All participants were then given additional information about the dyadic task, which ostensibly consisted of another RAT. Par- ticipants were told that the goal was to complete as many word associations as possible in 5 min and that the dyad would earn $2 for every correct word association. Because all participants were led to believe that the partner was especially skilled at the RAT, the partner could be perceived either as an ally (because he or she possessed a skill likely to boost group performance) or as a threat (because superior performance would challenge participants’ po- sition of unstable leadership).

The intergroup competition manipulation was then delivered. Participants assigned to the intergroup competition condition were

told their group was competing against a different group down the hall (although each group would get to keep the money they earned on the task regardless of whether they won). Those assigned to the no-competition condition were simply told that there was another group down the hall completing the same experiment; no compe- tition was implied. Thus, a 2 (unstable leader vs. equal author- ity) � 2 (intergroup competition vs. no competition) between- subjects factorial design was used in this experiment.

Next, the degree to which participants perceived the partner as a threat (i.e., the putative mediator) was measured. Specifically, participants indicated how worried they were about being outper- formed by their partner (1 � Not at all, 7 � Very much so). To disguise our interest in this variable, participants completed other filler questions that assessed their understanding of the dyadic task. Participants also completed the Positive and Negative Affect Schedule (Watson, Clark, & Tellegen, 1988) to assess possible differences in affect across conditions.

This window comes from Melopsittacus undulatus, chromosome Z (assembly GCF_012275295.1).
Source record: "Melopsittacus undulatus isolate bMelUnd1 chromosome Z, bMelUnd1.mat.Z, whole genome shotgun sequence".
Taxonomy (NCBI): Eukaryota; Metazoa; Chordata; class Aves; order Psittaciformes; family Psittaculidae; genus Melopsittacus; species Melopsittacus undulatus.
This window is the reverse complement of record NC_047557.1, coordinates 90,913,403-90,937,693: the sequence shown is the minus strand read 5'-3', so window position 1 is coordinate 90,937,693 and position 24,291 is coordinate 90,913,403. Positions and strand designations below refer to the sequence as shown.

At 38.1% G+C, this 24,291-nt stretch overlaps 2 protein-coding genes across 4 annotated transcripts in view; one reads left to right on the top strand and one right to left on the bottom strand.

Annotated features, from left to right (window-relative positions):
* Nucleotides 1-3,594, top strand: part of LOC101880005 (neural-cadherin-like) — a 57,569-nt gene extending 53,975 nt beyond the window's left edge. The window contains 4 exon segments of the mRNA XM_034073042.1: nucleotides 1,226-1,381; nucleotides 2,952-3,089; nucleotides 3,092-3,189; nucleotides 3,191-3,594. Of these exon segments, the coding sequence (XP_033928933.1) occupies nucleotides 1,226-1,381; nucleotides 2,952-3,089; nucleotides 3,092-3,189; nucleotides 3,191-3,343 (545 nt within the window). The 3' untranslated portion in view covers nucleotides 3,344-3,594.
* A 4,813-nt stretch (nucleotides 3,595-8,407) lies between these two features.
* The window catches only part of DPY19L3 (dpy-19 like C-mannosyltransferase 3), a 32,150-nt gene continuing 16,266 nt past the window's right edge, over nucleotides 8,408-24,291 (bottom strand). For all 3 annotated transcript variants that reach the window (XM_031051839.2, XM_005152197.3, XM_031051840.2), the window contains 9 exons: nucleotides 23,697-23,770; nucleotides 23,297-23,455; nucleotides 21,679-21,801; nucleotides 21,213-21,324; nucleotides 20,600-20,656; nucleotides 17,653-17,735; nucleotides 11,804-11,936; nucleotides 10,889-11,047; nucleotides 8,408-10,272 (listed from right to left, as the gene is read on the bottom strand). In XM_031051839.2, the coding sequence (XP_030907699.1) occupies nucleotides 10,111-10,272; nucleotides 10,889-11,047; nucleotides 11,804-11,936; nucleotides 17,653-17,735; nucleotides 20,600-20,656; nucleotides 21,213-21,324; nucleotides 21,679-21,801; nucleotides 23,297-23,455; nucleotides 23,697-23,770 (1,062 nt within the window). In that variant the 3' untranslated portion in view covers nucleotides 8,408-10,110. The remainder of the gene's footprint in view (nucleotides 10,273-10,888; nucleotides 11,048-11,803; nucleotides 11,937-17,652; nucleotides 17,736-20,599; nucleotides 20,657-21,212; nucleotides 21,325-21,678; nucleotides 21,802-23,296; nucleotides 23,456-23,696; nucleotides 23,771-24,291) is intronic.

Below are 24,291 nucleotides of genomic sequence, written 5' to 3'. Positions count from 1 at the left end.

The main dependent variable was an implicit measure of par- ticipants’ desire for proximity to the partner. Participants were brought to a new laboratory room containing a table with two workstations side-by-side, at which the participant and the partner would complete the dyadic task. The room was devoid of chairs, so the experimenter asked participants to take two chairs from just outside of the room and set them up for the task. The participant did this while the experimenter left, ostensibly to retrieve the partner. After 1 min, the experimenter reappeared and asked par- ticipants to return to their original room because a different ex- perimenter needed the group room. (The experimenter placed her hand on the participant’s chair so that the chair did not move when the participant rose to leave the room.)

After participants were escorted back to their room, a second experimenter blind to condition measured the distance between the two chairs using a standard tape measure. The distance between the two chairs served as an implicit measure of participants’ desire for physical proximity to the partner.

Results

No effects associated with participant gender were found in any of the present experiments. We therefore collapsed across gender in all primary analyses. No effects associated with positive or negative affect were found, either. Consistent with hypotheses, no significant effects associated with prestige motivation were ob- served in any of our analyses. These variables are not discussed further.

Desired proximity. The primary hypotheses were that (a) being assigned to a position of unstable leadership (vs. equal authority) would increase participants’ desire for proximity to the partner; (b) this effect would be moderated by participants’ level of dominance motivation (i.e., more pronounced among those high in dominance motivation than those low in dominance motivation); (c) this effect would be eliminated by the presence of intergroup competition. We did not expect level of prestige motivation to moderate participants’ responses.